Not your average Pride & Joy...
In fact it appears to be a step back in time down the time tunnel to a
Cadillac show room, probably in Pitt or George Street in Sydney and it’s
been brought back to 1999 from 1929.
The old movies, black and white variety, have a lot to answer for...
“The Untouchables, “Bonnie and Clyde”, Ma Baker and Her Boys, John
Dillinger, Al Capone and his underworld, etc etc. I think as a result of
seeing all these cars in black and white, I know I grew up believing
that the old cars of the 20's and 30's had no colour schemes.
When you see Mike’s 1929 Roadster and its two tone colour scheme,
burgundy and tangerine with vermillion pin striping everywhere, you
begin to wonder what other exciting colour schemes were available at the
Over a sixteen year period of on and off again work on the roadster, it
has come to fruition. That’s in between a couple of 1929 Dual Cowl
Phaetons and a 1930 V16 Sport Phaeton which is now well under way let me
tell you. It is guaranteed to make us all feel like peasants, unless we
have a good imagination and can dream of owning and driving such an
exceptional machine in fantasy land. It is the ultimate in Caddy land.
The only other car that I covet more than this is the mighty 1932 SJ
Dusenberg or Dusey. That V16 will be the subject of the next pre-1950
article out of Mike’s garage. What do post 50's have to offer that comes
anywhere near this?
With the trouble light in the engine bay turned on and the bonnet
closed, the glow seen through the bonnet louvre vents gives the
impression the engine is running hot.
Mike has fitted blinkers for safety but has added a little something
extra. The blinker indicator lights mounted below the dash but in an
easily visible position, have red and green colouring for port and
starboard turning, that is left and right turns.
The fixed pilot ray lights mounted on the front bumper brackets have
their own built in spirit levels built into the top ornament moulding
for adjusting the lights aim more easily.
Four of the six wire wheels were sourced from the USA. Wheels are always
a problem as they are left out in the weather and allowed to sink into
the ground. The wheels were rebuilt with stainless steel spokes and apparently when
the car is on the move this gives the impression of chromed wire wheels.
The engine has a nice additional touch to it in the form of a dual down
draft carby set up, originally sourced from Ron Ferguson, parts dealer.
This took many years for Mike to relieve Ron of this genuine accessory
item and only came about through swapping an original 1922 Rolls Royce
sales book which sadly didn’t survive the Lidcombe fire.
Driving impressions are naturally compared to the 1929 Cadillac Dual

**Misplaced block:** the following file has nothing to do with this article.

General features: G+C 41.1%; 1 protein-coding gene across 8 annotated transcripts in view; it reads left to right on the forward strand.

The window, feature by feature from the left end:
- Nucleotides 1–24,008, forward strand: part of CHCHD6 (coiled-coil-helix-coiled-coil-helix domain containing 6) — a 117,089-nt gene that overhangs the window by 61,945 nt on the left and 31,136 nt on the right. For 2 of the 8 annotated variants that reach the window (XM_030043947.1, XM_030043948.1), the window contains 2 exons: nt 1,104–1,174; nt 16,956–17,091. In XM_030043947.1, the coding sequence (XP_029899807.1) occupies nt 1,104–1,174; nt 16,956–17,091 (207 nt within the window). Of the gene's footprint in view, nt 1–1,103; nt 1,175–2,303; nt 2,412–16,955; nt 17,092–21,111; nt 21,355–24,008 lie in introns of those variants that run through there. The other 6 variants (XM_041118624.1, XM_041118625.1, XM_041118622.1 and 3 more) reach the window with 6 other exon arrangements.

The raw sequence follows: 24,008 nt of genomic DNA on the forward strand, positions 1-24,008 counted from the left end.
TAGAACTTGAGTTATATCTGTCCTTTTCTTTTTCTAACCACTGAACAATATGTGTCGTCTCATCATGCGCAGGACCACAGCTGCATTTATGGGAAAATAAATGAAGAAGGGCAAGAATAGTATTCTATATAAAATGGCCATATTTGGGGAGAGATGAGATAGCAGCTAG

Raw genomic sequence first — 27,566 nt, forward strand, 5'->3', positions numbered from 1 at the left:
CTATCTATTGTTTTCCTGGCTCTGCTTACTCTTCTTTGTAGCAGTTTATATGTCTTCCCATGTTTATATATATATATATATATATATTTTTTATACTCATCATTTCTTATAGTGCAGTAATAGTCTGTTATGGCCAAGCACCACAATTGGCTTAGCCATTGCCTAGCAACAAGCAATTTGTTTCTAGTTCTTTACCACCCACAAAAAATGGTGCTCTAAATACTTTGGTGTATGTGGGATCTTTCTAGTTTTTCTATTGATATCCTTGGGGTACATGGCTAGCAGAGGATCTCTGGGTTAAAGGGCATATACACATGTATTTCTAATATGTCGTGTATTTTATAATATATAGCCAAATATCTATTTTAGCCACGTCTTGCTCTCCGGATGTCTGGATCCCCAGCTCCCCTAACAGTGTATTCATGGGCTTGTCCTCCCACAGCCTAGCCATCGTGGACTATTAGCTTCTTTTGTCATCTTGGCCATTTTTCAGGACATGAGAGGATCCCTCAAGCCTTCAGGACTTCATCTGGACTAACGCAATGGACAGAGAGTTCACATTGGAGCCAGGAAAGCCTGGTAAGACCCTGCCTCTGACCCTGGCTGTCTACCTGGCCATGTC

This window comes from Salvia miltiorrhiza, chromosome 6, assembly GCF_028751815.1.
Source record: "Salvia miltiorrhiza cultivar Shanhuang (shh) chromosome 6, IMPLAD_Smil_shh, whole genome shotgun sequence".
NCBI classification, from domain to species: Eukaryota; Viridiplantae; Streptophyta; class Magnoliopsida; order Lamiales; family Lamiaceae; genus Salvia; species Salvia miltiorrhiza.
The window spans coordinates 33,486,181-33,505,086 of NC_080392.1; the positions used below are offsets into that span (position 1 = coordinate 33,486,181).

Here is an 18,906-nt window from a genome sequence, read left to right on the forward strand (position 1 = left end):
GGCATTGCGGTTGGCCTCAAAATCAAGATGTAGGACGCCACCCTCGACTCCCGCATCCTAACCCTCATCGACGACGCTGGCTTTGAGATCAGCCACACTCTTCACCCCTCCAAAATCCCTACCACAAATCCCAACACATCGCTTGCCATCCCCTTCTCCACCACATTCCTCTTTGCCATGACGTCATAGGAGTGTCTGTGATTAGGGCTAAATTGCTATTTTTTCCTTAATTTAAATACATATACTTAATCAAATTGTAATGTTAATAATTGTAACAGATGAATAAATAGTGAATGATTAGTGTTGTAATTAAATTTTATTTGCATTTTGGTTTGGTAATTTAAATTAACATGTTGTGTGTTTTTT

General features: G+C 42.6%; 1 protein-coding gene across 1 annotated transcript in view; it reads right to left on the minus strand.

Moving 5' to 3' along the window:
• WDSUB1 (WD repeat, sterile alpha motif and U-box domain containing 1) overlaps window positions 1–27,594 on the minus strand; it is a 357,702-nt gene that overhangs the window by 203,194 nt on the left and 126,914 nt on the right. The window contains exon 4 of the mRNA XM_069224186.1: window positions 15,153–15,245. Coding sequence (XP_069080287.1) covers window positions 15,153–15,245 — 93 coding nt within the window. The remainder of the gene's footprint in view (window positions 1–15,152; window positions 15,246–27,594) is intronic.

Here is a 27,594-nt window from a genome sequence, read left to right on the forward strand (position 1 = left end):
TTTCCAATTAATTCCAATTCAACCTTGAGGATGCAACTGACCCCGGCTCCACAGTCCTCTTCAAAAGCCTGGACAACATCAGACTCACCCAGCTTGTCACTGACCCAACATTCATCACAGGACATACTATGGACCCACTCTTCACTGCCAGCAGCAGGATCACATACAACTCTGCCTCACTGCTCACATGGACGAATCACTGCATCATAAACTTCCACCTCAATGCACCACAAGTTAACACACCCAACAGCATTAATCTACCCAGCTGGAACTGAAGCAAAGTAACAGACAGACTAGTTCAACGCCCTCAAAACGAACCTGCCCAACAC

Cowl Phaeton of Mike’s as a bench mark and even though Mike admits to
not being as fussy about roadsters compared to his Dual Cowl Phaeton, he
was pleasantly surprised by its more zippy performance and turn of
speed. Well it’s the 1929 hot rod, lighter body and dual carbies.
Mike is looking forward to riding in the dicky seat with the section of
rear window and hood opened up to communicate with front seat occupants
and also has the dual advantage of a good flow through ventilation
The Rushcutters Bay Smash Repairs were once again hosts to the paint job
done in burgundy and tangerine with a vermillion pin stripe running
around body bead line, guard bead lines and bonnet louvres etc., a very
nice finishing touch.
The chassis, diff., front scuttle, front guards and original right hand
steering box were sourced from Punchbowl in Sydney while engine and gear
box came from Lismore.
The roadster body is by Fisher/Lamb. That is to say patterns copied from
original bodies in America and reproduced by Peter Lamb of body building
fame. Peter built the wooden frame work and shaped the metal cladding.
The Cadillac upholstery is done in burgundy leather with matching
carpets and Cadillac badges scripted into the door storage pockets by
Bruce Gibbs. The fold down roadster roof is beige in colour. This
upholstery is expertly done by the same upholsterer that carried out the
job on the 1929 Dual Cowl Phaeton.
Engine–90o V8 3 5/16” x 4 15/16” bore of stroke, HP rated @ 35.1 BHP 90
@ 3000 rpm, Torque 208 lbs/ft (net), Pressure feed to piston pins. 3
main brg crank, silent chain camshaft drive and roller cam followers.
Trans– twin disc driven dry clutch plates, 3 speeds forward and reverse,
chrome-nickel steel gears and shafts, faces of gear teeth ground on
special grinding machines for silent operation, copper/alum alloy
crankcase separate to cylinder blocks.
Lubrication–full pressure lubrication from gear pump, float oil level
indicator (no dip stick).
Radiator/cooling system–thermostatically controlled radiator shutters
with vertical balanced shutter blades, 6 bladed fan positively
Rear engine mounts–rubber insulated, torque tube complete seal assembly,
fully floating rear axles.
Wheels–wheels and tyre size 700x20” WB 140.
Story by George GrayPhotos by Mark Bean